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The United States of Greater Austria (German: Vereinigte Staaten von Groß-Österreich) was a proposal, conceived by a group of scholars surrounding the Austrian Archduke Franz Ferdinand, that never came to pass. This specific proposal was conceived by Aurel Popovici in 1906.
As the twentieth century started to unfold, the greatest problem facing the dual monarchy of Austria-Hungary was that it consisted of twelve distinctly different ethnic groupings, of which only two, the Germans and Hungarians (who together accounted for about 44% of the total population), wielded any power or control. The other ten groupings (Czechs, Poles,Ruthenians, Romanians, Croatians, Slovaks, Bosniaks, Serbs, Slovenes and Italians) hardly wielded any power at all, only Croats had limited autonomy in the Kingdom of Croatia and Slavonia. The idea of the Dual Monarchy system of 1867 had been to split the previous Austrian Empire into two realms, one German-dominated, the other Hungarian-dominated. However, after various demonstrations, uprisings and acts of terrorism, it became readily apparent that the notion of two ethnic groups dominating the other ten could not survive in perpetuum.
Franz Ferdinand had planned to redraw the map of Austria-Hungary radically, creating a number of ethnically and linguistically dominated semi-autonomous "states" which would all be part of a larger confederation renamed the United States of Greater Austria. Under this plan, language and cultural identification was encouraged, and the disproportionate balance of power would be corrected. The idea was set to encounter heavy opposition from the Hungarian part of the Dual Monarchy, since a direct result of the reform would have been a significant territorial loss for Hungary.
However, the Archduke was assassinated at Sarajevo in 1914, triggering the outbreak of the First World War. After the war Austria-Hungary was dismantled and several new nation states were created, and various Austro-Hungarian territories were ceded to neighbouring countries by the victorious Entente powers.
Proposed states from Aurel Popovici
The idea came from Hungarian revolutionary Lajos Kossuth, who proposed to transform the Habsburg Empire into a so-called "Danubian State", a federal state with autonomous regions. The following territories were supposed to become states of the federation after the reform. The majority ethnic group within each territory is also listed.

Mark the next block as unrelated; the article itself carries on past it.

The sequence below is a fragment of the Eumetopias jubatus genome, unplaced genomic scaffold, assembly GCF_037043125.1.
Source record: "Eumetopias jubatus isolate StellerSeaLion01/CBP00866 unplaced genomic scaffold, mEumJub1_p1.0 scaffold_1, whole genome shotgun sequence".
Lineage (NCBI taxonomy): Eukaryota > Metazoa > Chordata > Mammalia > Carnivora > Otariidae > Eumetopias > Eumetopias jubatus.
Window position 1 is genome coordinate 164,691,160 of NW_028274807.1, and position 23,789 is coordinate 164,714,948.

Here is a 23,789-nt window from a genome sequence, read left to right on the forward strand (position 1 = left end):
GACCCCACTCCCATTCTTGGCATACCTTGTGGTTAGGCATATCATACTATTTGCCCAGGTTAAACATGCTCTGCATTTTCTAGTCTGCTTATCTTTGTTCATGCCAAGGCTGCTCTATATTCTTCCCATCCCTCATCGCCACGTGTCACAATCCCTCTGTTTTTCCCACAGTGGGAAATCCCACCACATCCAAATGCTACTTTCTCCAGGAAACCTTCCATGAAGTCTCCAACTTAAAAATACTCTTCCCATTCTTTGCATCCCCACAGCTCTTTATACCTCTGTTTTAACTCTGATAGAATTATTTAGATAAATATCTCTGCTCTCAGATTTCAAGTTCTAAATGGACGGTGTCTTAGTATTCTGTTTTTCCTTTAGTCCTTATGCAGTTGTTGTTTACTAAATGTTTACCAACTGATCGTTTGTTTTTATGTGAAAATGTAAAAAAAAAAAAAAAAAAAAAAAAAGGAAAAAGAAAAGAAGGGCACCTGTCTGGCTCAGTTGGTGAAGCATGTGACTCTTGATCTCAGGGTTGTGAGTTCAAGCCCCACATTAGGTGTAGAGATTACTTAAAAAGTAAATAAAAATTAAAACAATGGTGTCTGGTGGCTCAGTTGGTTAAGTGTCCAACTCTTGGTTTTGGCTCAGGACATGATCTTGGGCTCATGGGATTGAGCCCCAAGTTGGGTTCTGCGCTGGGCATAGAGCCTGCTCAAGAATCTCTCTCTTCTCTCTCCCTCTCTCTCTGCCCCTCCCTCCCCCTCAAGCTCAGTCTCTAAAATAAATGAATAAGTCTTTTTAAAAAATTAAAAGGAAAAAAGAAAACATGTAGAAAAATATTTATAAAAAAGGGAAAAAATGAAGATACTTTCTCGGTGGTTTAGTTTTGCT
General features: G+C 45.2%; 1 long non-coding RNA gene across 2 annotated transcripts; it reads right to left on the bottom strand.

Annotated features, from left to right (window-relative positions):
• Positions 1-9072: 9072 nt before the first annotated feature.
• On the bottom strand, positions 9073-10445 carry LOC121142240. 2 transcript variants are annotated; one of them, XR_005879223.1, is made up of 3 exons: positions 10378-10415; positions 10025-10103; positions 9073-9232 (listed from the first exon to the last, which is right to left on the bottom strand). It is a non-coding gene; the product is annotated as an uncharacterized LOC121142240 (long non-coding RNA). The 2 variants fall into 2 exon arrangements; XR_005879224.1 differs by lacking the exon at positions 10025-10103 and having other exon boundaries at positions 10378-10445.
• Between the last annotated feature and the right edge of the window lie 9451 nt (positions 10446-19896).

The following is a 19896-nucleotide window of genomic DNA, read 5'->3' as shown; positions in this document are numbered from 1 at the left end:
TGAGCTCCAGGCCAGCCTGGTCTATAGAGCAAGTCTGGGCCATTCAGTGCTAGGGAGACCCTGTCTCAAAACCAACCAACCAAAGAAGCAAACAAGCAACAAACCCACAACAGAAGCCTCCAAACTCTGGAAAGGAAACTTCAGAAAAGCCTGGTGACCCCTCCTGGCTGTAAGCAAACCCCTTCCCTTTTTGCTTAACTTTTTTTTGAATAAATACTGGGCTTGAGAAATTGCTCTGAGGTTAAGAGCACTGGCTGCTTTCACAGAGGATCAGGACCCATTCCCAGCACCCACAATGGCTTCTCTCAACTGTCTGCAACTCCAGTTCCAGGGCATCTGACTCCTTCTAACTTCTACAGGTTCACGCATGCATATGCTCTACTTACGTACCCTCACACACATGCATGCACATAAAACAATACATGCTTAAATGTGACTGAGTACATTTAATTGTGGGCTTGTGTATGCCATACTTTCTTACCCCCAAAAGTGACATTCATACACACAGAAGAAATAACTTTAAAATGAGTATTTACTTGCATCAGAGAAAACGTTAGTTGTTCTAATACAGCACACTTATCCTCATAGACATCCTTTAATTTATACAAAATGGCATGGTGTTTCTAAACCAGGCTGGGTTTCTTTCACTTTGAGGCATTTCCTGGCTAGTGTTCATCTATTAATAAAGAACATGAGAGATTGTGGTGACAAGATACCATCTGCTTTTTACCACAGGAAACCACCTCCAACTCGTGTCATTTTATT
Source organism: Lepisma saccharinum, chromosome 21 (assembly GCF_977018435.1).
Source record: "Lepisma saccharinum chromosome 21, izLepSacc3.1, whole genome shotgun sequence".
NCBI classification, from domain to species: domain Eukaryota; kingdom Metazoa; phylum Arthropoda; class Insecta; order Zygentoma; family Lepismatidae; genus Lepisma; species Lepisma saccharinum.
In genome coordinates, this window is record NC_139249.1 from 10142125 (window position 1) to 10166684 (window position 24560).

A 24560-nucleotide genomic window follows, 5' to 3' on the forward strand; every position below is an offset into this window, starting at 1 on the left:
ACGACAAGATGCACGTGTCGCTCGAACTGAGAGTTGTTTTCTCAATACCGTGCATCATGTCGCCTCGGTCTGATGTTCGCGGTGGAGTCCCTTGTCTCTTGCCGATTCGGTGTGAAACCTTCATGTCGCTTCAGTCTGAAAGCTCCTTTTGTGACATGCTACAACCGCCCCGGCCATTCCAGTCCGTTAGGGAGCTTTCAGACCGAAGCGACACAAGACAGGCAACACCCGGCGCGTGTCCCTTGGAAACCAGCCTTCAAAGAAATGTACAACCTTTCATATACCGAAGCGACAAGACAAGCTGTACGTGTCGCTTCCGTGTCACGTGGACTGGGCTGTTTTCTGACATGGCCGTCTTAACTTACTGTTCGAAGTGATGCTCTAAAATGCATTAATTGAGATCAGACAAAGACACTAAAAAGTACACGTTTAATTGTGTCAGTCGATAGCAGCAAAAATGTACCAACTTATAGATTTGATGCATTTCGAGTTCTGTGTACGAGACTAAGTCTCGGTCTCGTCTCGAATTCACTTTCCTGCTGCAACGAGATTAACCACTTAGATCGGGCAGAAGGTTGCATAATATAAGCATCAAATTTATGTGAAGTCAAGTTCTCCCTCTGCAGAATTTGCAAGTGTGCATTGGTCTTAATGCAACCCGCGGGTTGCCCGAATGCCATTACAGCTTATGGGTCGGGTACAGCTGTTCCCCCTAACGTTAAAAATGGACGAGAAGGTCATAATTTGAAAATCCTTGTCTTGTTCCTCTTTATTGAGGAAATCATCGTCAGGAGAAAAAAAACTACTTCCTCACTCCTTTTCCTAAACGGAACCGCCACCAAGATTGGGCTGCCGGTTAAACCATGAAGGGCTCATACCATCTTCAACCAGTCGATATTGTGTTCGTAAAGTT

- Deutsch-Österreich (German-Austria, present-day Austria, the Italian province of South Tyrol, and the southern part of the present-day Czech Republic, ethnic German)
- Deutsch-Böhmen (German-Bohemia, northwestern part of present-day Czech Republic, ethnic German)
- Deutsch-Mähren (German-Moravia, northeastern part of present-day Czech Republic, ethnic German)
- Böhmen (Bohemia, southern and central part of present-day Czech Republic, ethnic Czech)
- Slowakenland (Slovakia, ethnic Slovak)
- West-Galizien (West Galicia, part of present-day Poland, ethnic Pole)
- Ost-Galizien (East Galicia, part of present-day Ukraine and Poland, ethnic Rusyn and Ukrainian)
- Ungarn (Hungary, present-day Hungary, southern Slovakia, northern Vojvodina, ethnic Magyar)
- Seklerland (Székely Land, part of present-day Romania, ethnic Magyar)
- Siebenbürgen (Transylvania, the Banat, plus Bukovina - part of present-day Romania and Ukraine, ethnic Romanian)
- Trento (Trentino, part of present-day Italy, ethnic Italian)
- Triest (Trieste and Gorizia, parts of present-day Italy, western Istria, part of present-day Croatia and Slovenia, ethnic Italian)
- Krain (Carniola, present-day Slovenia and southern Carinthia, ethnic Slovene)
- Kroatien (Croatia, present-day Croatia, Srem in present-day Serbia and Boka Kotorska in present-day Montenegro, ethnic Croatian)
- Woiwodina (Vojvodina, part of present-day Serbia and Croatia, ethnic Croatian and Serb)
In addition, a number of mostly German-speaking enclaves in eastern Transylvania, the Banat and other parts of Hungary, southern Slovenia, large cities (such as Prague, Budapest, Lviv and others) and elsewhere were to have autonomy within the respective territory.
- Isac, Iulian Nicusor. The United States of Greater Austria – a step towards European Union?. Retrieved December 2009.
- (German) Kowalski, Erich (2005). Die Pläne zur Reichsreform der Militärkanzlei des Thronfolgers Franz Ferdinand im Spannungsfeld von Trialismus und Föderalismus. Vienna: Universitätsbibliothek Universität Wien.
- (German) Popovici, Aurel (1906). Die Vereinigten Staaten von Groß-Österreich. Politische Studien zur Lösung der nationalen Fragen und staatrechtlichen Krisen in Österreich-Ungarn. Leipzig.
- (German) Teslaru-Born, Alina (2005). Ideen und Projekte zur Föderalisierung des Habsburgischen Reiches mit besonderer Berücksichtigung Siebenbürgens 1848–1918 (Inauguraldissertation). Frankfurt am Main: Johann-Wolfgang-Goethe-Universität zu Frankfurt am Main. Retrieved December 2009.
- "Encyclopædia Britannica: Kossuth article"
- Lessons of the War and the Peace Conference : Oreste Ferrara